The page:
The Paris Review published a response to an exhibition at the Jewish Museum in New York entitled, ‘The Radical Camera: New York’s Photo League, 1936-1951’, by photographer and writer Lucy McKeon. You can read it here. It’s a lively and provocative piece, observing her own responses to the images, as well as those of others around her.
Before street photography had become accepted as an art form, the Photo League wanted to merge socially motivated documentary with formal artistic sensibility and were ‘alive to the reciprocity of politics and aesthetics, life and art.’ For me this recalls, among other projects, the work of The Free Cinema group in Britain in the 1950s that had been inspired by the work of Humphrey Jennings and the Mass Observation Project, which demonstrated a heightened awareness of aesthetic devices for political persuasion.
In her piece for the Paris Review McKeon makes a provocative statement that, ‘this historical meeting of social justice and aesthetic value seems today both canonical and impossible.’ Her argument is informed in part by present political realities (‘The financial crisis of the 1930s helped provoke the hard-nosed solidarity of the Photo League, both its politics and its aesthetics, whereas our own crisis is shadowed by skepticism on both fronts.’) and in part by the present social status of photography and spectatorship.
Faced with Rebecca Lepkoff’s Early Morning Rush Hour (1947), McKeon touches upon photography’s relation to the supernatural – to an in-between space – by way of its relationship to light and time, and the aesthetic effect this provokes.
She demonstrates the formative role of the imagination in the way we engage with photographs when two different pictures from the show become connected in her imagination, due simply to their proximity in the exhibition. A boy from one particularly compelling picture becomes the subject of another in her mind, with no bearing on reality: ‘I imagine that Butterfly Boy is the child in the left-hand corner, off school for a day, his schoolboy attire hastily discarded, rumpled in a pile left for his mother to wash.’
Referencing Susan Sontag, McKeon also remarks on something else that complicates a spectator’s relationship with photographs today: ‘an acute sensitivity to photographer-subject relationships has bred within the medium an identity politics that’s not easily negotiated’, she writes. Photographic criticism that is too concerned with identity politics can compromise the radical aims of these social documentary projects. Combined with expanding technologies, the uneasy connection between spectatorship and consumerism, and the financial motivations of the modern business of photojournalism, there are very real reasons for being cynical of documentary photography today.
She poses another provocative question: given the prevalence of identity politics in representation and spectatorship theory, ‘Is there an equivalent of the Photo League today? Or would today’s Photo League be something like class tourism, even if backed by a Marxist middle-class ethos?’ McKeon’s consideration here to me recalls the perpetual debate over the ‘value’ of photography today; a somewhat hyperbolic legacy of most postmodern engagements with photography.
In 2010, the San Francisco Museum for Modern Art hosted a symposium aptly titled, ‘Is Photography Over’ that was designed to address such concerns. An archive of contributions to the event are kept here. The artist and writer Walead Beshty argued that these debates represent a crisis, not for the medium, but ‘a crisis of the institutionalization of art itself. . . academia or museums. . .of paying the bills, of funding lines, departmental autonomy, curriculum, intellectual fiefdoms, library tabs, allotted real estate, and canons wrapped in the guise of a broad philosophical conundrum.’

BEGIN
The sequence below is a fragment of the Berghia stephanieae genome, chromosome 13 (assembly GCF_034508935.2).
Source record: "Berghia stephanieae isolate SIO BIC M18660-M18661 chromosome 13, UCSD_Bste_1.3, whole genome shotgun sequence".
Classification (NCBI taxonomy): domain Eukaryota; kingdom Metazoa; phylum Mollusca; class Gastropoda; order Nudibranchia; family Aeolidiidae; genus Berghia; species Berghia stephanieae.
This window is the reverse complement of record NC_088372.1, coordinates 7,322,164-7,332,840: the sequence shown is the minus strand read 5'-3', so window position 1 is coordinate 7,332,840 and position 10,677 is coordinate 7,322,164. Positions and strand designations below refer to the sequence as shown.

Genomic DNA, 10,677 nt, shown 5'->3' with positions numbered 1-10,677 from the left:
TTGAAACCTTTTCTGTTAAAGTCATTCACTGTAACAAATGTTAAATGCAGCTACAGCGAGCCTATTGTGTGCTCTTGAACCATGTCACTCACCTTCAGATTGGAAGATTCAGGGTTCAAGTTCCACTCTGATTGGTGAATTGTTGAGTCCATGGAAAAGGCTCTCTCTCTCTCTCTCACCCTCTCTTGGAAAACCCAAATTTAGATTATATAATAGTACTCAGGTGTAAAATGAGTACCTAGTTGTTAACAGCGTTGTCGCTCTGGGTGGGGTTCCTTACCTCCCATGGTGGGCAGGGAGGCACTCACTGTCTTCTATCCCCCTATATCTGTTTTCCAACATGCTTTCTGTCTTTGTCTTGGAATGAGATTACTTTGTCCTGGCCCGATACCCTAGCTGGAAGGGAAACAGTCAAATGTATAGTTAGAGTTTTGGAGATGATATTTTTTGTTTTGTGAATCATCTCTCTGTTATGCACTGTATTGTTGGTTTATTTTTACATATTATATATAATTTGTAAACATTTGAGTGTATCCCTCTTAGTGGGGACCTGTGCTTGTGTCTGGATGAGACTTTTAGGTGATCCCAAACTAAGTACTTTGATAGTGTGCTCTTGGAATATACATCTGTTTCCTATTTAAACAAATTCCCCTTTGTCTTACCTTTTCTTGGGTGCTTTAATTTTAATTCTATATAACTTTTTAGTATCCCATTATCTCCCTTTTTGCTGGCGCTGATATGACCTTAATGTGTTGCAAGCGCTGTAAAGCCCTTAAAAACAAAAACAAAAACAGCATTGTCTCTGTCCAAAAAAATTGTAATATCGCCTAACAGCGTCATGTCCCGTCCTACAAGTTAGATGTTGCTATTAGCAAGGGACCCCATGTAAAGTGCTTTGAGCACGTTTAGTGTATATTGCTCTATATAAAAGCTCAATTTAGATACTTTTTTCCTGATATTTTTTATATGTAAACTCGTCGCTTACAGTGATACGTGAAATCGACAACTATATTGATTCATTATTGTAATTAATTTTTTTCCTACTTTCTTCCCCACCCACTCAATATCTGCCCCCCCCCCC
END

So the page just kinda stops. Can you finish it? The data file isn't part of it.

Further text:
There is an imperative to consider these conditions for photographic production in the midst of socio-economic flux. But what is at stake if an awareness of these debates become a preoccupation for photographers working in a documentary capacity today? In addition to this we need ways of understanding the role and affects of the medium upon spectators. There is a subtle irony that the question of whether or not socially motivated documentary can exist today (or ‘is photography over?’) compromises the possibility of its actual existence. Is it best to get out there and find out? Whether or not we can ‘trust’ the politics of a photographer, can we afford some certainty, or at least integrity, in our own, as photographers ourselves, or as spectators?
Elsewhere 2013 has been declared “a triumphant year for the art of documentary” by Sight and Sound magazine. Amongst the recommendations listed, writer Robert Greene extolls the documentary filmmaker’s ability to exploit the “mysteries of observational cinema and the power of restraint.” Photography is perhaps not over at all but experiencing a change in method. Whilst putting an end to notions of “objective” representation, there is a clear support for “a clear-eyed observational look.” Greene also celebrates this elevation of documentary and a break from its “subservience to journalism.”
Back at the Photo League retrospective, looking at pictures of protest marches from the 1940s, the present moment may not seem so radically different from the past, where political turmoil still runs like wildfire around the world. The events in our own life can often become clarified through photography by allowing other isolated events to be seen from some historical precedent; perhaps one that is still in formation. Any perceived differences between ‘then’ and ‘now’ are as significant as the similarities, and photography can facilitate the understanding of both, even if it is tinged with the perpetually tragic necessity of retrospect.